However, Vodafone had problems transferring customer accounts to its new billing system, and so stopped disconnecting inactive SIMs from its network. Consequently, they remained in a 'pre-disconnection state' for significantly longer than 24 hours.
Customers were able to pay for top-ups at cash machines and via other electronic methods during this period, when they shouldn't have been able to – and no credit went on their account.
Will affected customers get any compensation?
Ofcom has confirmed that the £4.6 million fine – which must be paid to the regulator within 20 working days – will be passed on to HM Treasury, rather than any of it finding its way back into the pockets of those who initially lost out.
Vodafone, which has admitted the breaches, has reimbursed the vast majority of its PAYG customers who were left out of pocket as a result of the PAYG billing mishap. The average refund per customer was £14.35.
However, the company could not identify 30 of the affected customers and so has made a donation of £100,000 to charity.
What does Ofcom say?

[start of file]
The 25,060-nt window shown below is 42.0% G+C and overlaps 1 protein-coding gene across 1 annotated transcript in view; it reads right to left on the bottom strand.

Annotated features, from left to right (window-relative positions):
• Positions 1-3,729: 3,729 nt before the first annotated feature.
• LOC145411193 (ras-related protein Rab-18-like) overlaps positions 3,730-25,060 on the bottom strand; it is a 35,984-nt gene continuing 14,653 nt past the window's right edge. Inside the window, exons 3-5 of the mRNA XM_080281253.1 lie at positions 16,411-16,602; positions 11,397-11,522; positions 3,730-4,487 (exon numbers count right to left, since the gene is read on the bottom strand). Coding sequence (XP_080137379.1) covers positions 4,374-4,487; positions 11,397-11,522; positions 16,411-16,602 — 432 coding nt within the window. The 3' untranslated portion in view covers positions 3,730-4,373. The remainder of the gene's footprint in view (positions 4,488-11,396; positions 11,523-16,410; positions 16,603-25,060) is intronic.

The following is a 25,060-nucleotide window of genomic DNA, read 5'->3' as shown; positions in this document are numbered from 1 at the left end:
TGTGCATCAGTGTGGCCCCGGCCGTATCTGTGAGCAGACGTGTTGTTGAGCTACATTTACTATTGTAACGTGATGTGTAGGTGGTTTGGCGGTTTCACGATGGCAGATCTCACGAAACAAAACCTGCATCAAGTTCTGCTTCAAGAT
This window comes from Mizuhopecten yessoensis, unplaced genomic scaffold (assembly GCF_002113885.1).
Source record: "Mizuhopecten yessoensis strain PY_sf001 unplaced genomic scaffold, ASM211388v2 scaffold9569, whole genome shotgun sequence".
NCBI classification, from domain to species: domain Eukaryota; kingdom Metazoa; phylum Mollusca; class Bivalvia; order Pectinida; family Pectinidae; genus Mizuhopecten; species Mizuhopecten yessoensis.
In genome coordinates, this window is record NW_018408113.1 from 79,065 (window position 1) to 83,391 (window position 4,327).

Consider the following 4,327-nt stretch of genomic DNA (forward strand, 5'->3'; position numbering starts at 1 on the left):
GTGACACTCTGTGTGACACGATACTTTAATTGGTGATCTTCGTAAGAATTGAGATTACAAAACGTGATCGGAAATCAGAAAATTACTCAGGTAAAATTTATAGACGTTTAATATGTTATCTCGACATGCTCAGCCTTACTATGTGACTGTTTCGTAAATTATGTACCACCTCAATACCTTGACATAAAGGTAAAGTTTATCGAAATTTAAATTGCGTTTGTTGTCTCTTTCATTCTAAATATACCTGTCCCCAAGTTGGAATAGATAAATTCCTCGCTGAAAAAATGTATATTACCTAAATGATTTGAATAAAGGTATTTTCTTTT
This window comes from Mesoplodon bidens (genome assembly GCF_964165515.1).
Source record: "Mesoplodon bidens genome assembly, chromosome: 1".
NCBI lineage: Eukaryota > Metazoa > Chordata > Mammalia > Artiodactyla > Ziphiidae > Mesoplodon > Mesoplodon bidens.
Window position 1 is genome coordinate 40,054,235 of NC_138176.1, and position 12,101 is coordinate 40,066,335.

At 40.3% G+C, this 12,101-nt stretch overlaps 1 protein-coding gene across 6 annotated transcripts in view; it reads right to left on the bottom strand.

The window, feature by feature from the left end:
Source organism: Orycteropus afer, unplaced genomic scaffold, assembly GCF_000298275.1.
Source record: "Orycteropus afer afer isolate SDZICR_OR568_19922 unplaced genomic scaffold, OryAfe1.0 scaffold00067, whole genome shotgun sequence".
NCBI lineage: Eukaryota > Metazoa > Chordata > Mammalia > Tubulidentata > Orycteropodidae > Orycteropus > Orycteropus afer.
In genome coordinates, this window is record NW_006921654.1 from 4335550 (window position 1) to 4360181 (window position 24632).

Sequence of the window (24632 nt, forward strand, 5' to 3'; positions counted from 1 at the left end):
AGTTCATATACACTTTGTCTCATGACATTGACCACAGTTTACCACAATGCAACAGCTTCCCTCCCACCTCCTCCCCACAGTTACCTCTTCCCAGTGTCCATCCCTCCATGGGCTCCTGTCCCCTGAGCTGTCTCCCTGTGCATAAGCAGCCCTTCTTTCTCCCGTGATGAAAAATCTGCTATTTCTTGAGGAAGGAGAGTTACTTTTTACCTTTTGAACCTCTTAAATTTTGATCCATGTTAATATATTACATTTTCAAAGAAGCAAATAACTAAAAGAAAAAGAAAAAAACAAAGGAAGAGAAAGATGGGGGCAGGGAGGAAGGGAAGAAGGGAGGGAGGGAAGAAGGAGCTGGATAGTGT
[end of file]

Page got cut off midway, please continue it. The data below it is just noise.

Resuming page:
Lindsey Fussell, Ofcom consumer group director, says: "Vodafone's failings were serious and unacceptable, and these fines send a clear warning to all telecoms companies. Phone services are a vital part of people's lives, and we expect all customers to be treated fairly and in good faith. We will not hesitate to investigate and fine those who break the rules."
What does Vodafone say?
A company statement read: "We deeply regret these system and process failures. We are completely focused on serving our customers: everyone who works for us is expected to do their utmost to meet our customers' needs, day after day, and act quickly and efficiently if something goes wrong.
"It is clear from Ofcom's findings that we did not do that often enough or well enough on a number of occasions. We offer our profound apologies to anyone affected by these errors."
What should I do if I'm a Vodafone customer?
Given the scale of the problems reported, we believe that all of Vodafone's nearly 20 million customers should do the following:
- Check your Vodafone bill – it may be wrong. In particular, make sure you're on the right tariff, check you're getting bills as expected and look for incorrect charges.
- Even if your bill's correct, check your bank statements too – some have found the wrong amount's been taken. In particular, check if payment's actually being taken through your direct debits, make sure you're not being double- or triple-charged, and if you've cancelled, check you're not still paying.
- Found a problem? Check your credit score too. We've heard of a number cases where a mistake on Vodafone's part has led to credit agencies and debt collectors getting involved – meaning credit scores are damaged as a result.
For full help, including what to do if you've found a problem, see our Vodafone Warning guide.